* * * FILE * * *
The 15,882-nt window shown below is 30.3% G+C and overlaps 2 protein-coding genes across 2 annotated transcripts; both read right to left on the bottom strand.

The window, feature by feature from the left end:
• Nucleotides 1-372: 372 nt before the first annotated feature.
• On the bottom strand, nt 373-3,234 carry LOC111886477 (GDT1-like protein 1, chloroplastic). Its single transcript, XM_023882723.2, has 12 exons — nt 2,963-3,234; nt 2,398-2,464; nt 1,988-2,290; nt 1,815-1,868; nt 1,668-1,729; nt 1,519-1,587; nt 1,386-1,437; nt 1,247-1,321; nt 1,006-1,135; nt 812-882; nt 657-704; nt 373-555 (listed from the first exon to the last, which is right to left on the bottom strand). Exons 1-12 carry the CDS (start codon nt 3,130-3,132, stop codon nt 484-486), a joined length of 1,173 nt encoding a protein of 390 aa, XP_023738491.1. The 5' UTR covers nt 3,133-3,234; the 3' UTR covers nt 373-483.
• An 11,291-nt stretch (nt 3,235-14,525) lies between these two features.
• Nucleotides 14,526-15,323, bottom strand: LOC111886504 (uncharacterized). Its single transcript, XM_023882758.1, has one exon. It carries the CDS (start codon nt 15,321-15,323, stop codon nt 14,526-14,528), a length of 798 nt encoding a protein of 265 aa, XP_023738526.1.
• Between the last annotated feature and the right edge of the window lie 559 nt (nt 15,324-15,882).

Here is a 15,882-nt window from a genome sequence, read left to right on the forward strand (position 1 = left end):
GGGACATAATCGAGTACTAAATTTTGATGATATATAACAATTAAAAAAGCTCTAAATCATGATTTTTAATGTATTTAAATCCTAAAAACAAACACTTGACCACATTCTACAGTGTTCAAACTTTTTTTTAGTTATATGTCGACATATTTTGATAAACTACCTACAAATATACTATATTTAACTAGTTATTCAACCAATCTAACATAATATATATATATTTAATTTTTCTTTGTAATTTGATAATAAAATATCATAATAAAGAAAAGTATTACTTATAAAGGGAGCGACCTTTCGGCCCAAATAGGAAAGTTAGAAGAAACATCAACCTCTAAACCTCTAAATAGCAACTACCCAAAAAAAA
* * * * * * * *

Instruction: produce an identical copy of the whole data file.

The 15,882-nt window shown below is 30.3% G+C and overlaps 2 protein-coding genes across 2 annotated transcripts; both read right to left on the bottom strand.

The window, feature by feature from the left end:
• Nucleotides 1-372: 372 nt before the first annotated feature.
• On the bottom strand, nt 373-3,234 carry LOC111886477 (GDT1-like protein 1, chloroplastic). Its single transcript, XM_023882723.2, has 12 exons — nt 2,963-3,234; nt 2,398-2,464; nt 1,988-2,290; nt 1,815-1,868; nt 1,668-1,729; nt 1,519-1,587; nt 1,386-1,437; nt 1,247-1,321; nt 1,006-1,135; nt 812-882; nt 657-704; nt 373-555 (listed from the first exon to the last, which is right to left on the bottom strand). Exons 1-12 carry the CDS (start codon nt 3,130-3,132, stop codon nt 484-486), a joined length of 1,173 nt encoding a protein of 390 aa, XP_023738491.1. The 5' UTR covers nt 3,133-3,234; the 3' UTR covers nt 373-483.
• An 11,291-nt stretch (nt 3,235-14,525) lies between these two features.
• Nucleotides 14,526-15,323, bottom strand: LOC111886504 (uncharacterized). Its single transcript, XM_023882758.1, has one exon. It carries the CDS (start codon nt 15,321-15,323, stop codon nt 14,526-14,528), a length of 798 nt encoding a protein of 265 aa, XP_023738526.1.
• Between the last annotated feature and the right edge of the window lie 559 nt (nt 15,324-15,882).

Here is a 15,882-nt window from a genome sequence, read left to right on the forward strand (position 1 = left end):
GGGACATAATCGAGTACTAAATTTTGATGATATATAACAATTAAAAAAGCTCTAAATCATGATTTTTAATGTATTTAAATCCTAAAAACAAACACTTGACCACATTCTACAGTGTTCAAACTTTTTTTTAGTTATATGTCGACATATTTTGATAAACTACCTACAAATATACTATATTTAACTAGTTATTCAACCAATCTAACATAATATATATATATTTAATTTTTCTTTGTAATTTGATAATAAAATATCATAATAAAGAAAAGTATTACTTATAAAGGGAGCGACCTTTCGGCCCAAATAGGAAAGTTAGAAGAAACATCAACCTCTAAACCTCTAAATAGCAACTACCCAAAAAAAA